Thursday, September 27, 2007

Gary Sick: Iranian Leader Sees Trip to New York as ‘Successful’

Gary Sick: Iranian Leader Sees Trip to New York as ‘Successful’
Gary G. Sick, executive director of the Gulf/2000 Project, Columbia University
Gary G. Sick, a longtime Iranian expert who served on the Ford, Carter, and Reagan National Security Councils, says that he believes President Mahmoud Ahmadinejad regards his visit to the United Nations and New York City as "successful" because it allowed him to get his views out to a wide audience, and particularly to "people in the Islamic world and the Middle East, especially Arabs." Sick says an opportunity for a dialogue between Iran and the United States may have to wait until 2009 when there will be a new U.S. president, and possibly a new Iranian president. He does not think the United States will attack Iran militarily.... Read More Here:

Thursday Links

Time: My Dinner with Ahmadinejad (By Richard Stengel)
Boston Globe: How to build US-Iran relations (By Abbas Maleki and Kaveh L. Afrasiabi)
Washington Post: D.C. Area Iranians Criticize Reception Of Ahmadinejad
Washington Post: Iran Reformist Warns Democracy at Stake
Detroit free Press: Rival: It’s best to ignore Iran leader
The Salt Lake Tribune: The Bronx cheer: Columbia University welcomes Iran's president
New York Times: The ‘Crazies’ and Iran
Guardian: US, Russia Spar Over Iran’s Sanction
Independent Online South Africa: Iran’s Reformers have learned
TV New Zealand: Aust tells Iran to stop weapons supply
Tehran Times: French declarations on Iranian N-issue

AFP: Iran warns India over Pakistan gas deal
AFP: Iran border closure costs Kurdish region a million a day: Iraq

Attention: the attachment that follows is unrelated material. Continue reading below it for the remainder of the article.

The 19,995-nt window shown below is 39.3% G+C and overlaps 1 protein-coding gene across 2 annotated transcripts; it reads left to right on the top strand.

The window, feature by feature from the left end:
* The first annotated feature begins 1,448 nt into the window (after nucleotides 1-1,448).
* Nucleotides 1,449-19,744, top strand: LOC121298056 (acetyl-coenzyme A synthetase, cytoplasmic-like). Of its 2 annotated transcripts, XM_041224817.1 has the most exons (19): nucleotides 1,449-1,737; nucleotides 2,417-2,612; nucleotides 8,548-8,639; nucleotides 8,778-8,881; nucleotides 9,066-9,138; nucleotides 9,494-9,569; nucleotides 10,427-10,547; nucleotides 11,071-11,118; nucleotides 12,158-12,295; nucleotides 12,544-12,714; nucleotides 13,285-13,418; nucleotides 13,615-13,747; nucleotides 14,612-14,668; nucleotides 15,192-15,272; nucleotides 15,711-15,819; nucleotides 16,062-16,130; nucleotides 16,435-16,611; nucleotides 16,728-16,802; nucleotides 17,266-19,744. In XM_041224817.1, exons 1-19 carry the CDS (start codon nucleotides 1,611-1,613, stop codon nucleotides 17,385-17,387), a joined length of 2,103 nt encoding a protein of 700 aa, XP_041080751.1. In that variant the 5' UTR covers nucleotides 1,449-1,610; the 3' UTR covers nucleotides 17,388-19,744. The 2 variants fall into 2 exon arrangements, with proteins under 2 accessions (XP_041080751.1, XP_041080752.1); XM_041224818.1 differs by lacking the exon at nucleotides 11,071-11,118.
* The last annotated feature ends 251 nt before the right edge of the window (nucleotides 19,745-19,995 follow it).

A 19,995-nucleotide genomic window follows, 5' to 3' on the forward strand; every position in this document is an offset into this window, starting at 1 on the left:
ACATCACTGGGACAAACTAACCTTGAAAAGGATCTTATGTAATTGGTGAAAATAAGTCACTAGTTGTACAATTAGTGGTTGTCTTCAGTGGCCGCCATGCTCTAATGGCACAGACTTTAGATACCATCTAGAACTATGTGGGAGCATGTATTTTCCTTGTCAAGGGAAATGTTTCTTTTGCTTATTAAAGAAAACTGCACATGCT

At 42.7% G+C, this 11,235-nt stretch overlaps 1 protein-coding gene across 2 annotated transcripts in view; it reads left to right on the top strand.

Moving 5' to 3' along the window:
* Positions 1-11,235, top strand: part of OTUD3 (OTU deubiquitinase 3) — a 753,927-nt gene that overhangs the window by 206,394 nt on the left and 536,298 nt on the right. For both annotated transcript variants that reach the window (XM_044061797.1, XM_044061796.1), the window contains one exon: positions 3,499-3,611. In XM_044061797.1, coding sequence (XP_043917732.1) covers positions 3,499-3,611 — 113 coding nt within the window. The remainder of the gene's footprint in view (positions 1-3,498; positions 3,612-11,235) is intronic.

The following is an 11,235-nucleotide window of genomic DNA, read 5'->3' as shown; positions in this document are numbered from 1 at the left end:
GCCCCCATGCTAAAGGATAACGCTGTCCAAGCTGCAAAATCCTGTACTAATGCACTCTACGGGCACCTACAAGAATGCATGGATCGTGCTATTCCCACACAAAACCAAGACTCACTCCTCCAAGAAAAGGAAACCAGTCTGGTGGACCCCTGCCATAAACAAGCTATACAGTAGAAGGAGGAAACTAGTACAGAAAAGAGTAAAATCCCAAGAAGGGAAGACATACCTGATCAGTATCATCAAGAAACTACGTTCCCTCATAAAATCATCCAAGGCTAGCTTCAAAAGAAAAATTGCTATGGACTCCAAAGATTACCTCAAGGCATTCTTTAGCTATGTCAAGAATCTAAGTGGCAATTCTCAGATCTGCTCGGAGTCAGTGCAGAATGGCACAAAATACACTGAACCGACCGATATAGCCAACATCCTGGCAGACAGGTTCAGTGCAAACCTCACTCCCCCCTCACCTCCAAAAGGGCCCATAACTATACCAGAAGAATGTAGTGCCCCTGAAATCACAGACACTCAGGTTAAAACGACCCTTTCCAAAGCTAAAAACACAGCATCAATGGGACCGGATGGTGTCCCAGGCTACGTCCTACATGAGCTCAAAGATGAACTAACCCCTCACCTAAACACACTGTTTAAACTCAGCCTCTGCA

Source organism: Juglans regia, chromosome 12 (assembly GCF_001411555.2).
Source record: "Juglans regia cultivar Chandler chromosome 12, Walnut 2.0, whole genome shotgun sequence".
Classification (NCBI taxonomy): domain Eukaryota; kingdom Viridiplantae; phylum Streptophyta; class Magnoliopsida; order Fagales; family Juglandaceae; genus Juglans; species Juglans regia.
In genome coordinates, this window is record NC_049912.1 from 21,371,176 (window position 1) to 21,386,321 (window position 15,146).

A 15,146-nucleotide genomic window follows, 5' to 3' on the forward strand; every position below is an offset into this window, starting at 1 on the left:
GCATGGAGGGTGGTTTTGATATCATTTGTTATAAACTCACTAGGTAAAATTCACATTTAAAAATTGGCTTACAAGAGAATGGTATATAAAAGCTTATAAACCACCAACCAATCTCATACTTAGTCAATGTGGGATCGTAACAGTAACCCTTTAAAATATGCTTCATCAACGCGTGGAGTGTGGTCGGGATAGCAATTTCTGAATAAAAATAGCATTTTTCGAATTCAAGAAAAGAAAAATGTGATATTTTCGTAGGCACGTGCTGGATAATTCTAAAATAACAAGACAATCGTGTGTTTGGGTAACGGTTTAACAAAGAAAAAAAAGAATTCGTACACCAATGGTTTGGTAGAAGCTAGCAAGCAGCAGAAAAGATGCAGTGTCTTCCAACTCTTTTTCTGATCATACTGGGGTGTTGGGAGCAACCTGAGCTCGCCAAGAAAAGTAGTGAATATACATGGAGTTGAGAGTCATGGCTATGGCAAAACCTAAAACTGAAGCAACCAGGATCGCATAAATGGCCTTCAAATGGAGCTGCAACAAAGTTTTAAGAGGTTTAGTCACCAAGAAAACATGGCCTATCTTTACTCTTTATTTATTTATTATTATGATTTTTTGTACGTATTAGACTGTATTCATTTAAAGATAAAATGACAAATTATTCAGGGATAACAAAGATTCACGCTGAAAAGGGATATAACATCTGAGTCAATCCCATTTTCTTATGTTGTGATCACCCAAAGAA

Reuters: France's Total says decision on Iran LNG far off
Tehran Times: Iran Air to be privatized in 2008

Tuesday, September 25, 2007

From Columbia Students

This story appeared in The Morningside Post written by Columbia University students and It is is interesting:

Bollinger's Belligerence: SIPA Students Respond to Ahmadinejad Talk
Mujda Amini, MIA 2008
Jacqueline Carpenter, MIA 2008
Maryum Saifee, MIA 2007
David Trilling, MIA 2008

Yesterday, Lee Bollinger referred to the President of the Islamic Republic of Iran as a "petty and cruel dictator" and openly doubted whether Mahmoud Ahmedinajad would have the "intellectual courage" to answer the questions posed. In the history of the World Leaders Forum at Columbia University, no guest has ever been treated with such contempt and disrespect.

In contrast, earlier yesterday President Bollinger introduced the President of Turkmenistan, also an autocrat with a dismal human rights record, with a tone of cordiality expected in a forum with a head of state. Why the difference between the two? Could it be the massive media attention present at the second forum inspired Bollinger's belligerence? Could it be because, in the end, Bollinger cowed to the very political pressure he has claimed all week that he was defending free speech against? ... Read More Here

A conversation with Mahmoud Ahmadinejad

Charlie Rose Interview with Ahmadinejad is much more diplomatic. Listen and watch here:

Tuesday Links

Guardian: Iran and the US must talk
Guardian: UN Starts Round of Iran Nuclear Talks
San Diego Union Tribune: Pensions to drop firms with Iran ties
International Herald Tribune: Sarkozy clarifies France's Iran policy
Tehran Times: No country can harm Iran’s relations with intl. community: president
AFP: India committed to Iran pipeline despite missing Tehran talks
AFP: Iran warns foreign banks over US pressureIRNA: Mazaheri: CBI to control liquidity, check inflation
Tehran Times: Iran-China-India cooperation to guarantee Asia economic development

Monday, September 24, 2007

New sanctions may bust Iran LNG

United Press International: Analysis: New sanctions may bust Iran LNG